<img src=“images/clickupdown.png” title=“ClickUpDown heirarchy” alt=“ClickUpDown heirarchy” />
In addtion to the two buttons found on a
ClickerCounter (for incrementing and resetting the count), a
ClickUpDown object will add another that resets the count. In terms of a Python model, a
ClickUpDown is identical to a
ClickerCounter except that it has an additional method:
Here is the base class:
# base class definition class ClickerCounter(): def __init__(self): self.count = 0 # accessor for count def get_count(self): return self.count # click the counter def click(self): self.count = self.count + 1 # reset the count def reset(self): self.count = 0
And here is the derived class:
# derived class definition class ClickUpDown(ClickerCounter): # click down the counter def clickdown(self): self.count = self.count - 1
Using the new class:
b = ClickUpDown() # instantiate a ClickUpDown object b.click() # 1 b.click() # 2 b.click() # 3 b.clickdown() # should be 2 print b.get_count() a = ClickerCounter() # instantiate a ClickerCounter object a.click() # 1 a.click() # 2 a.click() # 3 a.clickdown() # can't do that! print a.get_count()
In statically typed programming languages, the behavior of an object bound to a variable might be:
a) the behavior associated with the class of the variable used to reference the object, or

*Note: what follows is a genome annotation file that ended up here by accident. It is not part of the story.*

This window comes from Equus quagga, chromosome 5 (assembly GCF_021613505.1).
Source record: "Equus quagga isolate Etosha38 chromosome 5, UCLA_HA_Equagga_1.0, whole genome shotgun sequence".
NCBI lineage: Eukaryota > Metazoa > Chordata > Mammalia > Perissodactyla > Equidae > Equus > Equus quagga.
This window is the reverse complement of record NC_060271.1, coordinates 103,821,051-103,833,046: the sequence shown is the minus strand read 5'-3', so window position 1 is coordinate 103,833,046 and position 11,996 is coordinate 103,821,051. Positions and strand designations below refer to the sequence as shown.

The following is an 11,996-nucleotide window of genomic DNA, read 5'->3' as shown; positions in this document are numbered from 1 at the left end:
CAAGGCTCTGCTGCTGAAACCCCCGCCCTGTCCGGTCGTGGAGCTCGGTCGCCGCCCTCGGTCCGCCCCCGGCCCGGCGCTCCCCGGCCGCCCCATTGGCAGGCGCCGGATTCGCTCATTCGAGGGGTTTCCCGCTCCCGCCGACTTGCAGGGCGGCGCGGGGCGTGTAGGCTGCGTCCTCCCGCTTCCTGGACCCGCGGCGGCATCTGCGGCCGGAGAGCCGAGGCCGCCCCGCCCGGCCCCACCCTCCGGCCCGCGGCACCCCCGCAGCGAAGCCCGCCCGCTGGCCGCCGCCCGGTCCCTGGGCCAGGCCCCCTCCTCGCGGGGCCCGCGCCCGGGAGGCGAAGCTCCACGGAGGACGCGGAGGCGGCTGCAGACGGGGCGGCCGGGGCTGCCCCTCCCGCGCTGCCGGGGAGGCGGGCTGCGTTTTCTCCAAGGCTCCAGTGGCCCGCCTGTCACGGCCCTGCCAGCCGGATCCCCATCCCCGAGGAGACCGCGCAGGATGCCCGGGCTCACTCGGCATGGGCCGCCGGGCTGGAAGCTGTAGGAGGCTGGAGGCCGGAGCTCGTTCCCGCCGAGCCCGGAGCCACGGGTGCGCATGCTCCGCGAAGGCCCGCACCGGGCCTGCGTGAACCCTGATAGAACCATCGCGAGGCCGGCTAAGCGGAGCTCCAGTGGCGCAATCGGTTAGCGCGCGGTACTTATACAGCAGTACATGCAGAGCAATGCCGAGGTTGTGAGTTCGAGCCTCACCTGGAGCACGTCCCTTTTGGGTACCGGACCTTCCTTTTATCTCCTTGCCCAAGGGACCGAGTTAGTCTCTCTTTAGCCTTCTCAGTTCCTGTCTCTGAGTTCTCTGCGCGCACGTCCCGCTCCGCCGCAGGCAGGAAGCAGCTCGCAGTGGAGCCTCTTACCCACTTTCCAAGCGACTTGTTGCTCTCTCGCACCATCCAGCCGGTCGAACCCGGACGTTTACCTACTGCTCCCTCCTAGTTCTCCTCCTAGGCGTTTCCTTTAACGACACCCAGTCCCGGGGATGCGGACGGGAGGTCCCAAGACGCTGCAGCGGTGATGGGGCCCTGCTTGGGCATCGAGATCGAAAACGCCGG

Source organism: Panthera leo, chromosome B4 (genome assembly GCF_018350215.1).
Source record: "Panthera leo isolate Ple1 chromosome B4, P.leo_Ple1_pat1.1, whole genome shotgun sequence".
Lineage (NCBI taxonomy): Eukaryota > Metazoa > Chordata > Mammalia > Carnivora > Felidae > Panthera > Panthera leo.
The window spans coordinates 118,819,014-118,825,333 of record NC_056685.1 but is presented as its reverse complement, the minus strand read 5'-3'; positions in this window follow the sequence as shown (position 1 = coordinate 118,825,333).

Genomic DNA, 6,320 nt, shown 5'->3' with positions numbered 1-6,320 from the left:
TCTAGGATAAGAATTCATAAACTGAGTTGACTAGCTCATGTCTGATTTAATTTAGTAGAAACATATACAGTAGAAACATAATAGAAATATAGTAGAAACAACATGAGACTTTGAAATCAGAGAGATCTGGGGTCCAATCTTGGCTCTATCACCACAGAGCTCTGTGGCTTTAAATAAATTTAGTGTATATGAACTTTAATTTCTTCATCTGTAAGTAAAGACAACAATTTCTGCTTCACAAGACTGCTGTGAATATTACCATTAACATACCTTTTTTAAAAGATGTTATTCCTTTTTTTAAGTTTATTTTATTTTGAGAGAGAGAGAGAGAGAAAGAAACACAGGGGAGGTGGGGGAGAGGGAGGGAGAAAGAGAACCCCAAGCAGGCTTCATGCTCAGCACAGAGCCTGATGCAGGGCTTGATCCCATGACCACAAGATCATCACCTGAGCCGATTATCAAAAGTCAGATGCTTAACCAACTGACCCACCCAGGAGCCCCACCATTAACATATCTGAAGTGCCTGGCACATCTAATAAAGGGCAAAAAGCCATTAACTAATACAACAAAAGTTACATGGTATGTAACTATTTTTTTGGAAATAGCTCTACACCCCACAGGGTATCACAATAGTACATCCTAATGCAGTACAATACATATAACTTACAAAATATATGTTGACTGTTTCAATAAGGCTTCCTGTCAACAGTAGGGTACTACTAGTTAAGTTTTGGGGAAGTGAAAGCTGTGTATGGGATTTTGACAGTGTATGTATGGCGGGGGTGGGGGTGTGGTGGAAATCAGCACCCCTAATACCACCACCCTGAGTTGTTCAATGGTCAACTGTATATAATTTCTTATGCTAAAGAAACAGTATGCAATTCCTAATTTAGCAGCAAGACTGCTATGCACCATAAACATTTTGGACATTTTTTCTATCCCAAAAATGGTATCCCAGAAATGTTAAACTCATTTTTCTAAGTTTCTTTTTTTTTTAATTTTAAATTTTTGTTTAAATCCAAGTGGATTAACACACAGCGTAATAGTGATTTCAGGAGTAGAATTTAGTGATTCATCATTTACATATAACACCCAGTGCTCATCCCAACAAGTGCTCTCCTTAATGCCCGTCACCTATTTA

b) the behavior associated with the class of the object to which the variable is bound.
We call b) above polymorphism. In other words, when a language behaves polymorphically, the behavior of objects is based on the class to which the object belongs—not to the class of the variable by which you are accessing the object.
Because Python is dynamically typed, Python is polymorphic without any extra effort on the part of the programmer. When variables are bound to objects, the type of the variable changes—therefore the behavior is always determined by the object's class.
a = ClickUpDown() # a now references a ClickUpDown object a = ClickerCounter() # a now references a ClickerCounter object
In fact, it's hard to make Python behave non-polymorphically.
Let's now add a
click_limit feature to our
ClickerCounter. When the user clicks past the
click_limit, the count will automatically reset to zero. By default, the
click_limit will be 100,000. Let us also let the user set the
click_limit when she or he instantiates a
To do this, we will need to add an instance variable to store the
click_limit, add some logic to the
click method, and add a parameterized constructor:
class ClickerCounter(): # parameterized constructor def __init__(self, click_limit = 100000): self.count = 0 self.click_limit = click_limit # accessor for count def get_count(self): return self.count # click the counter def click(self): if self.count < self.click_limit: self.count = self.count + 1 else: self.reset() # reset the count def reset(self): self.count = 0
To use it:
a = ClickerCounter(3) # make a clicker-counter that counts up to 3 a.click() a.click() a.click() print a.get_count() # should be 3 a.click() # should go from 3 to 0 print a.get_count() # should be 0